(Gene and I) actually worked on a short story before, for an anthology called Secret Identities. That was an anthology of Asian American superheroes. So when he did this story he thought it would be a good choice to work together again. The script for Shadow Hero was already done. In fact most of the scripts I’ve worked on were already finished. In Gene’s case he’d actually done thumbnails for it. The only thing was that his thumbnails were like 2x3 grids. And they work! It’s just that I felt that it could have been more dynamic and I wanted to justify my involvement (laughs). If I just copied him it felt like I was not doing much work.

What happens when you’re drawing someone else’s script?

With Mike Carey, his scripts are very clear. With My Faith in Frankie, the major change was the flashbacks; it was supposed to be told in a traditional style but I thought it would be nice to do it in a comic strip style, in this case mainly inspired by Bill Watterson’s Calvin and Hobbes Sunday strips. He was happy with it so we changed that part. But for the most part it was following what he already wrote.

At the conceptual, maybe thematic level, it’s still someone else’s story and you don’t quite feel like it’s dealing with the questions that you as an artist want to deal with. It’s always fun to do someone else’s stories, but it’s never quite as engaging or enriching as your own stories.

Most of my books are still published in the US, although in the last year and a half I’ve been trying to do more local stories. I did a book with Epigram, a local publisher in Singapore. It’s coming out this year, The Art of Charlie Chan Hock Chye. The idea behind it was to do a book about Singapore history together with the artist’s history. It’s 300 pages and coming out… I want to say March 2015. But what’s really exciting is that I think it’s going to be picked up by Pantheon Books in the US as well. The contract hasn’t been signed yet but it looks like it’s going to happen.

The Art of Charlie Chan Hock Chye.

You also edit Liquid City, a comics anthology that aims to promote South- East Asian artists. What made you start something like this?

The impetus of it was being involved in Flight. They had a forum where you post your own progress in the forum and all the other artists will give comments and advice on what could be better. There was a sense of community and camaraderie. I felt that in Singapore and Malaysia and South-East Asia at the time, artists were kind of isolated – we were doing our own thing. So I thought it would be cool if we could do a book like that and everyone could get connected, as well as showcase their work to a wider audience. First thing I did was I googled words like “comics + Indonesia” and I looked for people who have emails and contacts, and I just emailed them asking if they’d be keen. Once I got a long list of artists who want to be involved, I just emailed Image Comics with the idea.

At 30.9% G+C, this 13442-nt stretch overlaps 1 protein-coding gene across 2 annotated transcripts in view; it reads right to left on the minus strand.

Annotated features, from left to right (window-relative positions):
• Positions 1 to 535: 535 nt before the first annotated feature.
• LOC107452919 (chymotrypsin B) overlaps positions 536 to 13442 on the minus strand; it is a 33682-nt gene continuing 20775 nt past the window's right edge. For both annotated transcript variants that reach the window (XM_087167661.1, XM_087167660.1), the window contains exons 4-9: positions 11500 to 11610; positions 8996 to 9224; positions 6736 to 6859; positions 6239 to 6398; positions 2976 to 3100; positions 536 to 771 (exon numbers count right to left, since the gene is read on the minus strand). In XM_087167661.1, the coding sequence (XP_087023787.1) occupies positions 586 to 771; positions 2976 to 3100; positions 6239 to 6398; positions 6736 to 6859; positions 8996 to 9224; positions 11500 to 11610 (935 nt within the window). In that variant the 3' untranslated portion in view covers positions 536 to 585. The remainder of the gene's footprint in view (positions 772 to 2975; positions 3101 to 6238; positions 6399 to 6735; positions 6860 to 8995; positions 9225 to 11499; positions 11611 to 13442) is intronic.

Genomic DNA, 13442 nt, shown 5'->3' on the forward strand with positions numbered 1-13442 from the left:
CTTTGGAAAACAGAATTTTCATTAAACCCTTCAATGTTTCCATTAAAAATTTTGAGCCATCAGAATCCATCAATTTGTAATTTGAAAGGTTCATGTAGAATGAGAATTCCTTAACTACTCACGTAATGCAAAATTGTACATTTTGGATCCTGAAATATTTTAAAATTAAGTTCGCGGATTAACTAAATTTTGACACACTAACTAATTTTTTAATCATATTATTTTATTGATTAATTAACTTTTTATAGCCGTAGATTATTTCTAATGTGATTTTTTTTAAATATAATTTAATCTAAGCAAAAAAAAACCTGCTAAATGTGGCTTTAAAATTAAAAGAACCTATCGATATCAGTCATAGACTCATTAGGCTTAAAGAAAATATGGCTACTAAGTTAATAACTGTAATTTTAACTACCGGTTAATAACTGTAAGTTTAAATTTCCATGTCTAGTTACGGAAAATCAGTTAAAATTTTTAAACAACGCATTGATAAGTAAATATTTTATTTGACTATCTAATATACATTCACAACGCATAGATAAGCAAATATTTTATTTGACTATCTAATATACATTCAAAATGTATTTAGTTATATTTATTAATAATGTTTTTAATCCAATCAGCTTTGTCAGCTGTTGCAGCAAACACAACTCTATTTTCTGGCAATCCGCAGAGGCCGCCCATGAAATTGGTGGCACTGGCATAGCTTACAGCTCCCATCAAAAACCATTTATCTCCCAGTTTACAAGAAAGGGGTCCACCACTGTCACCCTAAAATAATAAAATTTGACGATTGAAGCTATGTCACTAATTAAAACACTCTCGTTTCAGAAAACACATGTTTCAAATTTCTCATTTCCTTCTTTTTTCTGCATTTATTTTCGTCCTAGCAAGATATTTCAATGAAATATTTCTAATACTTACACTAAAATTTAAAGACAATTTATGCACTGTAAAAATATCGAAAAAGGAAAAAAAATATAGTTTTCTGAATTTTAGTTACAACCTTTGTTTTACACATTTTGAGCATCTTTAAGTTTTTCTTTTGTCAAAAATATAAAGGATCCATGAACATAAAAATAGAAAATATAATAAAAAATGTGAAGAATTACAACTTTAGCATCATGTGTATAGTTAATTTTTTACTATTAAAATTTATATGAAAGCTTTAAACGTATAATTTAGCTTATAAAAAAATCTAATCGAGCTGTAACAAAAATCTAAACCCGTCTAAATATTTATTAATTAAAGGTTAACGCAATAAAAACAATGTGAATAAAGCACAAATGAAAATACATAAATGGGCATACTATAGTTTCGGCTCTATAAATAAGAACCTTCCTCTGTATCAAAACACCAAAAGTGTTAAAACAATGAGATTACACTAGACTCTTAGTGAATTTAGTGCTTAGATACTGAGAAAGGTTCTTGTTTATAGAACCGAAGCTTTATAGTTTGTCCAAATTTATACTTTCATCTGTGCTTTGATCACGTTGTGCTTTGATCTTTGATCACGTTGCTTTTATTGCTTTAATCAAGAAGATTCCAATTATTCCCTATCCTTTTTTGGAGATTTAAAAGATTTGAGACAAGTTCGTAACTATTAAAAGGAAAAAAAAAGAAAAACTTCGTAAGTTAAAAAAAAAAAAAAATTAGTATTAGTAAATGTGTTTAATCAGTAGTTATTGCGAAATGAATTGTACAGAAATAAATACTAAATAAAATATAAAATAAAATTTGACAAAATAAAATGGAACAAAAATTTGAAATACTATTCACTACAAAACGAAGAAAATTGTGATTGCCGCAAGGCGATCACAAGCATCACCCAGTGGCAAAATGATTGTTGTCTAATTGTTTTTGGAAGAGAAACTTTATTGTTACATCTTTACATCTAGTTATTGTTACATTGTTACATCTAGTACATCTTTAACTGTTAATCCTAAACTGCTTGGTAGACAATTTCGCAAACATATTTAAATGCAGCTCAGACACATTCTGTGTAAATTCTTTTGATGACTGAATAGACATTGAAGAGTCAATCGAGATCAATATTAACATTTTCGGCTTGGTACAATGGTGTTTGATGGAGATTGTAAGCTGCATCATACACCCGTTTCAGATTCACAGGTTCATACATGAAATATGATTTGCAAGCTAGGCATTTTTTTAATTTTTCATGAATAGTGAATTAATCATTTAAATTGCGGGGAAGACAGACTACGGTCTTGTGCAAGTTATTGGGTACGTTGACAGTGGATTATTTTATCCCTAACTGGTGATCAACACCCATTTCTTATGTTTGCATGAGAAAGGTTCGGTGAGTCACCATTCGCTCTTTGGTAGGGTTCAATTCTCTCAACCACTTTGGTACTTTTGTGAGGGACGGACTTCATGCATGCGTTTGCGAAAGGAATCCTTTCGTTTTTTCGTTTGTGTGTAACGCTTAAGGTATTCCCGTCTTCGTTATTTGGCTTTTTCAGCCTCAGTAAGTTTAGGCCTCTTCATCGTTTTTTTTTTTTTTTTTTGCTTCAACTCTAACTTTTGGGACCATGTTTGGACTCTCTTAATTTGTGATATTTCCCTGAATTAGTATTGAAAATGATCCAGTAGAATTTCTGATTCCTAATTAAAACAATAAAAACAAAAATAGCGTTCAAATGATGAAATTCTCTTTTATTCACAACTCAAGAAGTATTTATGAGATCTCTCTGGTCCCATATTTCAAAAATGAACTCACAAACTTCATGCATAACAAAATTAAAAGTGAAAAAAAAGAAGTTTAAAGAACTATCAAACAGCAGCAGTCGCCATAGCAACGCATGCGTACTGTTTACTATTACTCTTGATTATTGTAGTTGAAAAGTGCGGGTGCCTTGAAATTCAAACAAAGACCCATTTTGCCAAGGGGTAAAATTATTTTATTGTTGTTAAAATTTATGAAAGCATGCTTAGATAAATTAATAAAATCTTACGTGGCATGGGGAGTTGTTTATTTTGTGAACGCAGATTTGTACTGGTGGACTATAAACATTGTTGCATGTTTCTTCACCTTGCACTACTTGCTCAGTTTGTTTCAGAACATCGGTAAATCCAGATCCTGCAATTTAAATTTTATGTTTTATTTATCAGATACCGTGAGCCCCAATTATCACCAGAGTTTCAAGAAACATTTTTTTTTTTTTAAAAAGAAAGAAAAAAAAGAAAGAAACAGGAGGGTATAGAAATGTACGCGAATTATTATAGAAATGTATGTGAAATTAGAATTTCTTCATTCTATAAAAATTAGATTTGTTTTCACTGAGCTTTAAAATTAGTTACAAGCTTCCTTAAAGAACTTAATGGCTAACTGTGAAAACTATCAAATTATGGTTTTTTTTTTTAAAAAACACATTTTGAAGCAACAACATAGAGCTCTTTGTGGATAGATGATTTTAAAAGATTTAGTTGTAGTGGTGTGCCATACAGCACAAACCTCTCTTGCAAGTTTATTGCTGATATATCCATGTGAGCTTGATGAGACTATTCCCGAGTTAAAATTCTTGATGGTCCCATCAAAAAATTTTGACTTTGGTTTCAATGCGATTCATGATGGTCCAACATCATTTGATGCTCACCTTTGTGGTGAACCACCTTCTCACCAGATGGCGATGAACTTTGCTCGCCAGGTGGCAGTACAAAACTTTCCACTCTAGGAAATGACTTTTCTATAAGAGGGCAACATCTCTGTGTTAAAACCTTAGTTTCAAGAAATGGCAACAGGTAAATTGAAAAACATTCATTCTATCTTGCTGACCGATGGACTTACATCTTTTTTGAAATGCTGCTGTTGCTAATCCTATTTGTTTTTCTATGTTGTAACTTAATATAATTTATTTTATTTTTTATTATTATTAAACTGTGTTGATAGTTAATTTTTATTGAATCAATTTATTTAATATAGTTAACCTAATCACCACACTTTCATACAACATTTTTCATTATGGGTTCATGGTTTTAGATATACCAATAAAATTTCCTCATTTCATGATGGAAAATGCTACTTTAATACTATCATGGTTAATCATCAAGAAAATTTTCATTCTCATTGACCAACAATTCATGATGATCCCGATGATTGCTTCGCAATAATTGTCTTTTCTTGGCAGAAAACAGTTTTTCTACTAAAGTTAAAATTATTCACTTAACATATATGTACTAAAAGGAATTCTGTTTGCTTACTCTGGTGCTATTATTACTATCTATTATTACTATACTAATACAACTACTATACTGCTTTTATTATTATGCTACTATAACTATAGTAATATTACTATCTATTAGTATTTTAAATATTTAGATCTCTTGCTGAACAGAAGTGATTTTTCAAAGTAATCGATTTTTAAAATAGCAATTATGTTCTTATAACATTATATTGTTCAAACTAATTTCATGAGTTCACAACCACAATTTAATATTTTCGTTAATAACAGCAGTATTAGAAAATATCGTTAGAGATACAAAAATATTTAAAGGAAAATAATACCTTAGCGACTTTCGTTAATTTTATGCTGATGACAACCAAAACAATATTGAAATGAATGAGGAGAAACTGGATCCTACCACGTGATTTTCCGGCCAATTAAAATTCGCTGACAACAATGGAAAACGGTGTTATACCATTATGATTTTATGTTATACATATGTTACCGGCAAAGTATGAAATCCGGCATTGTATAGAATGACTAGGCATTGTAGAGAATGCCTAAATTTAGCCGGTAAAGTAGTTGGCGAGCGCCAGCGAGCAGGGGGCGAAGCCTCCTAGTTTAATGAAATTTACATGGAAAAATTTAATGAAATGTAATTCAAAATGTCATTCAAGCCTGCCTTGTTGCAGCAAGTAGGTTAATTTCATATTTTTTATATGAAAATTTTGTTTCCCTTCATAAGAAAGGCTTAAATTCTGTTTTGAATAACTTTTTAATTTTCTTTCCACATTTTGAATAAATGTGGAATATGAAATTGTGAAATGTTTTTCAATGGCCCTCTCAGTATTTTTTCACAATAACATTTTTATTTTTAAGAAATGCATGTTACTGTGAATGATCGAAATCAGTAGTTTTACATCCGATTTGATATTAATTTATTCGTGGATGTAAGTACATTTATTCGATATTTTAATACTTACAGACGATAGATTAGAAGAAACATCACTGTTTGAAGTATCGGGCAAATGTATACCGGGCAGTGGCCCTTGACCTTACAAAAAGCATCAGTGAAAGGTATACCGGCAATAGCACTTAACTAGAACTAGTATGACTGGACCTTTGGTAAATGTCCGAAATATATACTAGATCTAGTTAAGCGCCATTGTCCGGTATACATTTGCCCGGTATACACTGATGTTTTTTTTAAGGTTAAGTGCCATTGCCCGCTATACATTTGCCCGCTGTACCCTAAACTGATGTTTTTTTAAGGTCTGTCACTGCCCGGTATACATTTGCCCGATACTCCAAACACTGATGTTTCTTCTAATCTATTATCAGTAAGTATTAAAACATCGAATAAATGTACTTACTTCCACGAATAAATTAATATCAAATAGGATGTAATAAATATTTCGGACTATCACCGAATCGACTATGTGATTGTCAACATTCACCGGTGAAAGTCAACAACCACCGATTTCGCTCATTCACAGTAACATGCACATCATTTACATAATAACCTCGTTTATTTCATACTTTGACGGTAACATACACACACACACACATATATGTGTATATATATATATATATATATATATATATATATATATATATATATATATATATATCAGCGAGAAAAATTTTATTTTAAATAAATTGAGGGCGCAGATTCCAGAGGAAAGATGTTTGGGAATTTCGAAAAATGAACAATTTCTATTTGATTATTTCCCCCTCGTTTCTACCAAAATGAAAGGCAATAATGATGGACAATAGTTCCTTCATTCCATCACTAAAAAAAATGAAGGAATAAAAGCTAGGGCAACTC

I remember reading My Faith in Frankie all those years ago, then for a few years after that it’s like you dropped off the radar for me personally.

There was Re-Gifters… but as far as I can tell part of it has to do with finding editors who really like you. For a short period there were a couple of editors at Marvel who liked my work and commissioned covers, but then they both left and after that it was kind of hard.

The Art of Charlie Chan Hock Chye.

Is there a lot of politics involved?

It’s hard to tell. When I’m cynical about it I say yes. I find that when you go to conventions, if you’re better at networking, it’s more likely you’re able to get work. Like Evan Dorkin, for example; he’s a really funny guy in person so for him to get work is very easy. But then I look at someone like Tan Eng Huat; he’s very quiet, he never goes to conventions, but he still gets a lot of work from Marvel.

The big money seems to be in film adaptations, but you’re not actively shopping your work around to studios, are you? Is that something you’d like to do in the future?

I was very troubled when I first saw Cowboys & Aliens (the comic). At my first comic-con they were at this booth with all these comics, and they were very open about it: “We’re doing this to eventually get a movie.” And it worked. But the comic itself is very blah. I don’t think they were doing anything interesting with it. They just wanted a way to pitch to movie companies. I would never do a comic just to promote it as a movie.


But as for your existing work…

Yeah, we’ve been trying to sell Frankie for the longest time – at least, Mike Carey was pushing it. And there were times when it seemed quite close, like two years ago we were close to getting a TV series, but it never quite happened. But getting optioned itself gets you some money. I remember a comic artist called Sam Hiti, I think he got optioned like 10 years ago, and from what I understood he spent the next five years living off the royalties.

I would think of it as a very welcome bonus, but it’s not something that you can really aim for as an artist.

When did you realise that, wow, this could actually be a career for you?

I’m still struggling with it! Every year I think, “Is this really what I want to do long term? Will I be able to save money for retirement?” and all that. Which is why I’m excited about the new book. If it works out, hopefully I can do more of my own projects and balance between what I want to do versus what I have to do to pay the bills.

1 Published by Vertigo, the mature readers
imprint of DC Comics.
2 Published by First Second Books.

It took him five years, but Jeffrey Hardy Quah finally found a really good reason to write about comics in this magazine.